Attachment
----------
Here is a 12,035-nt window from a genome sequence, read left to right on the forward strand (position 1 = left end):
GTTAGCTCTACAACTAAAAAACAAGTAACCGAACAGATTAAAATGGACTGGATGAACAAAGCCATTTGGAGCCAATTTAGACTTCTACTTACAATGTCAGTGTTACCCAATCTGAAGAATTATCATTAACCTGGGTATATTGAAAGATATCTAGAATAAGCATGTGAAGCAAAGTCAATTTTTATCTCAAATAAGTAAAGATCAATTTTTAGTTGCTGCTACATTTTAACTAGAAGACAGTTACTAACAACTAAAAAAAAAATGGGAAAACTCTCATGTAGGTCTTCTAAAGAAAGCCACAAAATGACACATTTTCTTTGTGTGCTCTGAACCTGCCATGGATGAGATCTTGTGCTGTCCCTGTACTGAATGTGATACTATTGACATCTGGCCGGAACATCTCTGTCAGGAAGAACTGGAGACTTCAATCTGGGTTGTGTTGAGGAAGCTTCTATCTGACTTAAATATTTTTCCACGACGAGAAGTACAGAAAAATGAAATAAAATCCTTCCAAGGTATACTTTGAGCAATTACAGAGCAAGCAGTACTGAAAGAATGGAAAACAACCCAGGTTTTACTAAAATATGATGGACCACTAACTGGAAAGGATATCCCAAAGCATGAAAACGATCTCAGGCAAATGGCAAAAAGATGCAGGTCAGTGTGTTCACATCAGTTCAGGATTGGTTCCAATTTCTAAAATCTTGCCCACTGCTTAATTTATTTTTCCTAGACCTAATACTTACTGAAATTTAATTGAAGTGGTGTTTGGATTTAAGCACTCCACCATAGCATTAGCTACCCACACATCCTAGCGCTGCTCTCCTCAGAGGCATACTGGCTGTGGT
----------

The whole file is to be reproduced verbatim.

Here is a 12,035-nt window from a genome sequence, read left to right on the forward strand (position 1 = left end):
GTTAGCTCTACAACTAAAAAACAAGTAACCGAACAGATTAAAATGGACTGGATGAACAAAGCCATTTGGAGCCAATTTAGACTTCTACTTACAATGTCAGTGTTACCCAATCTGAAGAATTATCATTAACCTGGGTATATTGAAAGATATCTAGAATAAGCATGTGAAGCAAAGTCAATTTTTATCTCAAATAAGTAAAGATCAATTTTTAGTTGCTGCTACATTTTAACTAGAAGACAGTTACTAACAACTAAAAAAAAAATGGGAAAACTCTCATGTAGGTCTTCTAAAGAAAGCCACAAAATGACACATTTTCTTTGTGTGCTCTGAACCTGCCATGGATGAGATCTTGTGCTGTCCCTGTACTGAATGTGATACTATTGACATCTGGCCGGAACATCTCTGTCAGGAAGAACTGGAGACTTCAATCTGGGTTGTGTTGAGGAAGCTTCTATCTGACTTAAATATTTTTCCACGACGAGAAGTACAGAAAAATGAAATAAAATCCTTCCAAGGTATACTTTGAGCAATTACAGAGCAAGCAGTACTGAAAGAATGGAAAACAACCCAGGTTTTACTAAAATATGATGGACCACTAACTGGAAAGGATATCCCAAAGCATGAAAACGATCTCAGGCAAATGGCAAAAAGATGCAGGTCAGTGTGTTCACATCAGTTCAGGATTGGTTCCAATTTCTAAAATCTTGCCCACTGCTTAATTTATTTTTCCTAGACCTAATACTTACTGAAATTTAATTGAAGTGGTGTTTGGATTTAAGCACTCCACCATAGCATTAGCTACCCACACATCCTAGCGCTGCTCTCCTCAGAGGCATACTGGCTGTGGT